Monday, April 14th, 2008

using.js: manage JavaScript dependencies

Category: JavaScript, Library, Performance

Jon Davis created Using.js, a simple library to manage dependencies with the goals of:

  • Seperate script dependencies from HTML markup (let the script framework figure out the dependencies it needs, not the designer)
  • Make script referencing as simple and easy as possible (no need to manage the HTML files)
  • Lazy load the scripts and not load them until and unless they are actually needed at runtime.

To use the script you simply:


  1. // potential scripts are pre-registered first
  2. using.register("jquery", "/scripts/jquery-1.2.3.js");
  4. // later, when actually needed
  5. using("jquery"); // loads jQuery and de-registers jQuery from using
  6. $("a").css("text-decoration", "none");
  8. // or asynchronously
  9. using("jquery", function() {
  10.   $("a").css("text-decoration", "none");
  11. });

As we see more and more tactics for getting performance by doing tricks with when scripts are loaded, I expect to see more of libraries like this. The key is working out exactly what script needs to be loaded right away, after the DOM is around, and what can wait for later. How do you want to load the script? Dynamic script element? Via iframe? XHR + eval? They all have pros and cons.

Posted by Dion Almaer at 6:10 am

3.5 rating from 22 votes


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Looks a whole lot like YUILoader and the YAHOO global object’s register method. :-)

Comment by arapehl — April 14, 2008

For most sites, stuff like this would actually detract from the user experience, as you impose extra delays, after the user has begun using the site / app.

And, it even adds more complexity to your code.

But, under the right conditions, I suppose it’s great.

Comment by MorganRoderick — April 14, 2008

@arapehl: You missed the point; the footprint of using.js is 4kb.

@MorganRoderick: There will only be one extra delay per library that hasn’t been loaded, and that delay only occurs once. This is the same delay that occurs when the user hits the page; it is only lazily loaded. Ultimately, it’s up to the developer and scenario to determine whether this is feasible UX or not.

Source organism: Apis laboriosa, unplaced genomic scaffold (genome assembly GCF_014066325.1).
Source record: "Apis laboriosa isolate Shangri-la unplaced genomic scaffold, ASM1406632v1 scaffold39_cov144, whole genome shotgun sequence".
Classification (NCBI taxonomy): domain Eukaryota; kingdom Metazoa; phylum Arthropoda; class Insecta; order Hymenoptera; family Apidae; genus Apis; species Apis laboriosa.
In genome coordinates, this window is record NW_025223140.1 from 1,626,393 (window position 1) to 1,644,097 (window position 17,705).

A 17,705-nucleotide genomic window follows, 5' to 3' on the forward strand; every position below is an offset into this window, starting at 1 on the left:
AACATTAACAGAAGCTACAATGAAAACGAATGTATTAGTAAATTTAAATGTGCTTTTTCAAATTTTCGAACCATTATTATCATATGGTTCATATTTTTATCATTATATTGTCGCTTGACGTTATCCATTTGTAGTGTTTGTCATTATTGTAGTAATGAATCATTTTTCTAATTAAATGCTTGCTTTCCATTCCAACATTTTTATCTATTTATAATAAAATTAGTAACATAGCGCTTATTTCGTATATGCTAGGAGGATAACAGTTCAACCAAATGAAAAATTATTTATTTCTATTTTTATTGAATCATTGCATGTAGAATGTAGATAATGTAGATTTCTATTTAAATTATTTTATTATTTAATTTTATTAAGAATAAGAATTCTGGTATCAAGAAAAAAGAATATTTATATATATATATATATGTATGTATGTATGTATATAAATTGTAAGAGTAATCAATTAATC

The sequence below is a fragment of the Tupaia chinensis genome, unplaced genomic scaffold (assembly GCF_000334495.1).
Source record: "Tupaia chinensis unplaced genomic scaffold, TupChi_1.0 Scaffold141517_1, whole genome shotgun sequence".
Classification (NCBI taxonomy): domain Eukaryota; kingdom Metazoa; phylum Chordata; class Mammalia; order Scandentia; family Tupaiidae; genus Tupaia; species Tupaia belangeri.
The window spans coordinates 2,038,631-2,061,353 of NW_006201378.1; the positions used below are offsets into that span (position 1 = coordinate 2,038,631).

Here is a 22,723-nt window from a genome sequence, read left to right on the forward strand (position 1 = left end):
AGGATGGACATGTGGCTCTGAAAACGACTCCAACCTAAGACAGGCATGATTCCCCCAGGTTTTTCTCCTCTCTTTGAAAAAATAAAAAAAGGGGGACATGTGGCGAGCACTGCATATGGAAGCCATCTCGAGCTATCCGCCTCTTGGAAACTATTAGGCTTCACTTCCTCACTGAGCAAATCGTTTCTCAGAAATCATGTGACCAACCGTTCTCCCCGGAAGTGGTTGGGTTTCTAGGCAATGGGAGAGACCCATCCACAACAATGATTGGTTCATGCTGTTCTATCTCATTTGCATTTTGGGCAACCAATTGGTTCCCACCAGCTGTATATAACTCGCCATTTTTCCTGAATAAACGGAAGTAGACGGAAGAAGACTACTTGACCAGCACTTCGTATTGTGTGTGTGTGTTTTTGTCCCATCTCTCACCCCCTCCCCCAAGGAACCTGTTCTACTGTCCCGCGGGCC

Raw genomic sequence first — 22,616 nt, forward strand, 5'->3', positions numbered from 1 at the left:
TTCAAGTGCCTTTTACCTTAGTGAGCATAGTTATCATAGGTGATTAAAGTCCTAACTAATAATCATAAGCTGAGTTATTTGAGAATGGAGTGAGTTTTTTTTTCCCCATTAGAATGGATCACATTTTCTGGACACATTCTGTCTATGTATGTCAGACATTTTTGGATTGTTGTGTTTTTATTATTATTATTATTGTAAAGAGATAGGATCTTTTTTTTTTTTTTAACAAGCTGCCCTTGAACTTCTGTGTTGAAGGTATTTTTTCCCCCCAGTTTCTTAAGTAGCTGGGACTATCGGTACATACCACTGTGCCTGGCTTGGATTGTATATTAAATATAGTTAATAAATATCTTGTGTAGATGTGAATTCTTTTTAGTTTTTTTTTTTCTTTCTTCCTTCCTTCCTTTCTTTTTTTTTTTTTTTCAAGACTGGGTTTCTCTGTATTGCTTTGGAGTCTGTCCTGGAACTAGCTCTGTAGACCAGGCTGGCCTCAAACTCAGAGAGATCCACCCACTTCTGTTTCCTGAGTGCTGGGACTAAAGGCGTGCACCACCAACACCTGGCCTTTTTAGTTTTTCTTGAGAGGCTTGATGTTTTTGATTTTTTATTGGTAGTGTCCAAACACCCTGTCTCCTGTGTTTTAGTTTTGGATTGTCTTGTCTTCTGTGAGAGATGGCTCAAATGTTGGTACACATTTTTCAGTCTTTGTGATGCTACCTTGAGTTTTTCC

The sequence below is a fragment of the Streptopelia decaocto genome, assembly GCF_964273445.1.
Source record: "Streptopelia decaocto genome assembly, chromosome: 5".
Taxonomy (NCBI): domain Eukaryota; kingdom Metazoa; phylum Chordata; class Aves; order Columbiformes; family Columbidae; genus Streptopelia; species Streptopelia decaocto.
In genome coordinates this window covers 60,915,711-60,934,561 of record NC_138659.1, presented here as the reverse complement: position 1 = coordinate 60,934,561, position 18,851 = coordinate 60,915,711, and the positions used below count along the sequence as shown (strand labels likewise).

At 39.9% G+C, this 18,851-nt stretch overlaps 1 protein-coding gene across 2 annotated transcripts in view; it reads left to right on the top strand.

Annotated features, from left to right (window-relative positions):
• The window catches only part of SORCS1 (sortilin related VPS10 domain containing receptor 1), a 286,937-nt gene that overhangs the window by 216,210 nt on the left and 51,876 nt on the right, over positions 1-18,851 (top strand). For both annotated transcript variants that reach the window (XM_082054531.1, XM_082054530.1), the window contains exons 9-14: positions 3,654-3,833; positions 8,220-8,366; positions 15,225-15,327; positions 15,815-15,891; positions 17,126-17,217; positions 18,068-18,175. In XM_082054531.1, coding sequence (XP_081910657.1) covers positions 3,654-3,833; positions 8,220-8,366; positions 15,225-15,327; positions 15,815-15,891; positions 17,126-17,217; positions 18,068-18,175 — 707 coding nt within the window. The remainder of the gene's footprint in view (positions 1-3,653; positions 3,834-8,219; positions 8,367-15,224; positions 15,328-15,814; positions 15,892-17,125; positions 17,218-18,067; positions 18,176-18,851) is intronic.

Comment by stimpy77 — April 14, 2008

I agree with stimpy77. A lot of sites need something lightweight that can pull in code from multiple sources, without fully buying into a single framework.

I currently work at, and we wrote a GPL’ed library called JSLoad that does a similar thing. It’s been working beautifully on IE, FF, and Safari for almost a year now, serving about a million page views a day.

One difference between using and JSLoad seems to be that the dependencies are managed centrally by a JSLoad singleton; we work with many existing libraries and scripts, and adding dependency code to files we didn’t create seemed like a maintenance and upgrading headache.

JSLoad was also written with flexibility in mind. Dependencies come in the form of “tags”, which allows for all kinds dependency structures that are independent of the js files themselves. This was very useful since I was handed a good amount of legacy code when I started; JSLoad allowed me to encapsulate the code according to initial guesses and refactor for efficiency and maintainability over time.

Here’s the link JSLoad.

Comment by ericnguyen — April 14, 2008

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